Rent Shop Volunteer Join

Q. Who is Mr. Smarty Plants?

A: There are those who suspect Wildflower Center volunteers are the culpable and capable culprits. Yet, others think staff members play some, albeit small, role. You can torture us with your plant questions, but we will never reveal the Green Guru's secret identity.

Help us grow by giving to the Plant Database Fund or by becoming a member

Did you know you can access the Native Plant Information Network with your web-enabled smartphone?

Share

Ask Mr. Smarty Plants

Ask Mr. Smarty Plants is a free service provided by the staff and volunteers at the Lady Bird Johnson Wildflower Center.

Search Smarty Plants
See a list of all Smarty Plants questions

Please forgive us, but Mr. Smarty Plants has been overwhelmed by a flood of mail and must take a break for awhile to catch up. We hope to be accepting new questions again soon. Thank you!

Need help with plant identification, visit the plant identification page.

 
rate this answer
1 rating

Tuesday - June 07, 2011

From: Austin, TX
Region: Southwest
Topic: Watering, Drought Tolerant, Trees
Title: protecting native trees during drought
Answered by: Guy Thompson

QUESTION:

We are very concerned about our mature live oaks and cedar elms because they are so stressed due to the drought. We have lost several of our mountain juniper and I really don't want to lose our more valuable trees. I know slow deep watering is best, but how much water is that? Can you give me advise on how to water them that will do the most good?

ANSWER:

There is no question that even old, well-established trees are going to need some extra help during the kind of drought we are having right now. Many trees have been saved in past droughts by additional  watering in late summer. As the underlined article suggests, professional arborists suggest deep watering, and the amount of water applied would depend on your soil type, e.g., rocky or clay.  The trees might also benefit from additional fertilization.  Furthermore, rees suffering from drought stress are often more susceptible to insect and fungal attack.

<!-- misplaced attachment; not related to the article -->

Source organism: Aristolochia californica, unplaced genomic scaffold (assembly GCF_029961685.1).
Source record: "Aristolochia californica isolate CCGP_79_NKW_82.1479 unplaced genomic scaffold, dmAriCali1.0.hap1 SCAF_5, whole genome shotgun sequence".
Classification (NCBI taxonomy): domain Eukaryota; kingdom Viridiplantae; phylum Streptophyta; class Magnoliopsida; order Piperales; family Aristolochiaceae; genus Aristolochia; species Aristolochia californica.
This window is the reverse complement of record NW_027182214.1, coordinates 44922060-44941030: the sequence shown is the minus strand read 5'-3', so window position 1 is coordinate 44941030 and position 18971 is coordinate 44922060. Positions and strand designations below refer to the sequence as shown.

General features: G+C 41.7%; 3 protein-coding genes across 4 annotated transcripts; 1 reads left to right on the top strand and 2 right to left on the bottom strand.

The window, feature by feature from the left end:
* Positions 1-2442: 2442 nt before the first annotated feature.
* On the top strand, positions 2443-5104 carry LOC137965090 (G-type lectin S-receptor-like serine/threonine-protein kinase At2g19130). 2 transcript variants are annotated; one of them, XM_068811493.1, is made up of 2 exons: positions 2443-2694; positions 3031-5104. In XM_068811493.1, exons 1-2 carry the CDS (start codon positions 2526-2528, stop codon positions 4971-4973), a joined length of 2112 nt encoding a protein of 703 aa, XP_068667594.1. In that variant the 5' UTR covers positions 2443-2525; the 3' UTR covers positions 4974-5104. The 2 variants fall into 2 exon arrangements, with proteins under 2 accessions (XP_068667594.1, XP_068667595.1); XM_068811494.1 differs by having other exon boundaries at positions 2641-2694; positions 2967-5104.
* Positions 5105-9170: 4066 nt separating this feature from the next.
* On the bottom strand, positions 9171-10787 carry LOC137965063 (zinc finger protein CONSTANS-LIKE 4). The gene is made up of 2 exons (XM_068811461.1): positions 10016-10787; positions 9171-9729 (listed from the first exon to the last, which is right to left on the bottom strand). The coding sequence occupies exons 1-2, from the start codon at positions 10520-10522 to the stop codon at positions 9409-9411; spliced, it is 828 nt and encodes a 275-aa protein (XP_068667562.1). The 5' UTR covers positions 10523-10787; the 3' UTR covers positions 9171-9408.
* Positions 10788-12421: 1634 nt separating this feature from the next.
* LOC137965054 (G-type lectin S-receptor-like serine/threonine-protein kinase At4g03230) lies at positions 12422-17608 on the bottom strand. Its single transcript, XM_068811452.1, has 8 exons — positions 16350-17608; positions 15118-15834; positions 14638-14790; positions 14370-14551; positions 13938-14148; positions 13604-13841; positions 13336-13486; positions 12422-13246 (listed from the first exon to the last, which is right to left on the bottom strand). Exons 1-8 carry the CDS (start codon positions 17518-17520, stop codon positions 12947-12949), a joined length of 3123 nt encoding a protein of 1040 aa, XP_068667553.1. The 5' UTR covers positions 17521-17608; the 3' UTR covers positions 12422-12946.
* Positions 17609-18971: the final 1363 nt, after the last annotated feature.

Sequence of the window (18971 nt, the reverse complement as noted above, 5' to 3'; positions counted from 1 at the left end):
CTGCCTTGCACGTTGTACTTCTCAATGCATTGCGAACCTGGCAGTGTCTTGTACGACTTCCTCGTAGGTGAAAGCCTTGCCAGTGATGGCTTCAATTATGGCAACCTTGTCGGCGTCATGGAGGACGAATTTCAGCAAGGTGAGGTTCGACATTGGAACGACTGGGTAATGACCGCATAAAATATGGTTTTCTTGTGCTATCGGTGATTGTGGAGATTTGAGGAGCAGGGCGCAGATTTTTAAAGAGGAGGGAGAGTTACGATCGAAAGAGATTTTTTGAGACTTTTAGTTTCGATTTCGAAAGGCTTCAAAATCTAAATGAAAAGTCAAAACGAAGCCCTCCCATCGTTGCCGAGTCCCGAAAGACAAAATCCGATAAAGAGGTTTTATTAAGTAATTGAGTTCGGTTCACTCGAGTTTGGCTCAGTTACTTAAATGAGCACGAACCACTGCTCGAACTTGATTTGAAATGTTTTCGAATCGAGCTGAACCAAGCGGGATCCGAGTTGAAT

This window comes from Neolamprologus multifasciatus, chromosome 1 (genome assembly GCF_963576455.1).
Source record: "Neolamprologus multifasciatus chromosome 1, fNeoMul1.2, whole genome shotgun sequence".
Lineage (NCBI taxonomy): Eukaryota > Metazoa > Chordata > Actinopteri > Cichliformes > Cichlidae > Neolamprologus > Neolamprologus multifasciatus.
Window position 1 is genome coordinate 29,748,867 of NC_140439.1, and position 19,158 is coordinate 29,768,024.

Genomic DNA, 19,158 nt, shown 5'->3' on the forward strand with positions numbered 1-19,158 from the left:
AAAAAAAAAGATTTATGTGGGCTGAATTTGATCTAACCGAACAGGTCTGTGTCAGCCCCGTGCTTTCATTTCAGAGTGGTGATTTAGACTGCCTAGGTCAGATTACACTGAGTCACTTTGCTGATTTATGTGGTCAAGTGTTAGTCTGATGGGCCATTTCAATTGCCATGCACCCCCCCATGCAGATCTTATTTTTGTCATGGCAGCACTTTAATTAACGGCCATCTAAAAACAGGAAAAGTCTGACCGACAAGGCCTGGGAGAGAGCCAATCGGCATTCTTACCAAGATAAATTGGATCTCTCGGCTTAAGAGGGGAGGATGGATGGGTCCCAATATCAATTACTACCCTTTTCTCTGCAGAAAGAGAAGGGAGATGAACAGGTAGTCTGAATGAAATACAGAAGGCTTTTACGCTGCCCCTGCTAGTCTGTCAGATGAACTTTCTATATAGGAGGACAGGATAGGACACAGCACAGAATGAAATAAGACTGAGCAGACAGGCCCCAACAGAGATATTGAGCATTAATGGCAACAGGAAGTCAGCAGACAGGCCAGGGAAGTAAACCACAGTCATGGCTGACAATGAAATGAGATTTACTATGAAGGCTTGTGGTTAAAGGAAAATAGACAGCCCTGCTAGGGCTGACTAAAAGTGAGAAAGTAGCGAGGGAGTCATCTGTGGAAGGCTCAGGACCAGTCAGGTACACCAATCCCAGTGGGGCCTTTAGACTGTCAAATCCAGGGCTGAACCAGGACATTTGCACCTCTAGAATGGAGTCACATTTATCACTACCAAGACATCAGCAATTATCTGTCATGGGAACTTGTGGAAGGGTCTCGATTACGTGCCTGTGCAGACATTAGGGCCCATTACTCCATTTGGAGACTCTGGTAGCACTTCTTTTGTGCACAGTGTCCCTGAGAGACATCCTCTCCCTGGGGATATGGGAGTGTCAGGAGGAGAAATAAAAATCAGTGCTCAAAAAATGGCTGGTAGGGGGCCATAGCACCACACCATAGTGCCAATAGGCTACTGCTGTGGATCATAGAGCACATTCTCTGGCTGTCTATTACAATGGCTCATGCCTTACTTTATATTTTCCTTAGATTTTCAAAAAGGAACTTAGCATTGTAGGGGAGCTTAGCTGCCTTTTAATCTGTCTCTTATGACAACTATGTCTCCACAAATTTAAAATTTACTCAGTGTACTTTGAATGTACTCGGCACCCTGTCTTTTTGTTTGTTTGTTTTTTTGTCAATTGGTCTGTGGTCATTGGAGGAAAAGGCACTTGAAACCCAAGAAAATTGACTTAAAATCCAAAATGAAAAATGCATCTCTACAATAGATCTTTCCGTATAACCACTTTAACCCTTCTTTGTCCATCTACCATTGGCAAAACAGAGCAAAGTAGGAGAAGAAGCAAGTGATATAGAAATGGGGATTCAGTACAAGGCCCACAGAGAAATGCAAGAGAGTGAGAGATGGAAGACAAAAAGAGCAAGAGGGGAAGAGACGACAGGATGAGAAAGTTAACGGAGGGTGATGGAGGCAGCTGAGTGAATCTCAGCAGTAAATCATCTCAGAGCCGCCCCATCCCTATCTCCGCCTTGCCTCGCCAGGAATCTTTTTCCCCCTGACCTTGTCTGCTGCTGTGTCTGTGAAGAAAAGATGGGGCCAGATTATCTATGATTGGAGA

This University of Illinois Extension website Dealing with the Drought affirms that watering even drought-resistant trees like the oak is essential. It points out that a 90 ft. oak tree will be a lot worse to lose than annual flowers or vegetables. We don't recommend watering at the base of the trunk, but watering farther out, with a hose or sprinklers, probably about every two weeks. An excerpt from this website will tell you why:

"Our 90-foot oak example could have roots at least 40 feet beyond the tree’s
drip-line. The same goes for most shrubs. So, apply water at the tree or
shrub’s drip-line, not at the trunk."

Those roots may be pretty deep, and part of the protection of the trees, but much of the root system is in the top 12 inches of the soil. So, putting the water out there helps to avoid fungus and rot at the base of the trunk.

 

More Drought Tolerant Questions

Drought & Deer Resistant Shrub for Shade in Medina, TX
June 14, 2013 - We are dedicated to native plants in Medina, but are desperate to find a drought and deer resistant shrub for shade. Would we be too far off base with an oleander bush? We know birds and most butterfl...
view the full question and answer

Low maintenance, drought tolerant, native plants for school garden in Round Rock
March 30, 2006 - Our school is about to plant a memorial garden but need very drought tolerant plants and flowers as the schools water very little during the summer months. What would you suggest? The district does ...
view the full question and answer

Shade Trees for Bullhead City, AZ
August 12, 2014 - We have a patio with 2 old (unused) fire pit cut-outs; about 4 ft wide each. The cut out is not lined with concrete or brick: just rimmed with the concrete on all sides. The center of the cut-outs i...
view the full question and answer

Leaves dropping on evergreen sumac in San Antonio
January 11, 2012 - I have a large evergreen sumac in my back yard that started off as a small shrub 10 years ago. This summer the leaves turned red and now have dropped off. Is the plant dead? It sent out two smaller pl...
view the full question and answer

Groundcover for Austin yard
March 08, 2012 - My main goal is to cover my yard with a "grass" or groundcover that can handle the Texas heat, predicted long drought and some dog paw traffic (without going dormant/brown in the winter). I don't n...
view the full question and answer

Support the Wildflower Center by Donating Online or Becoming a Member today.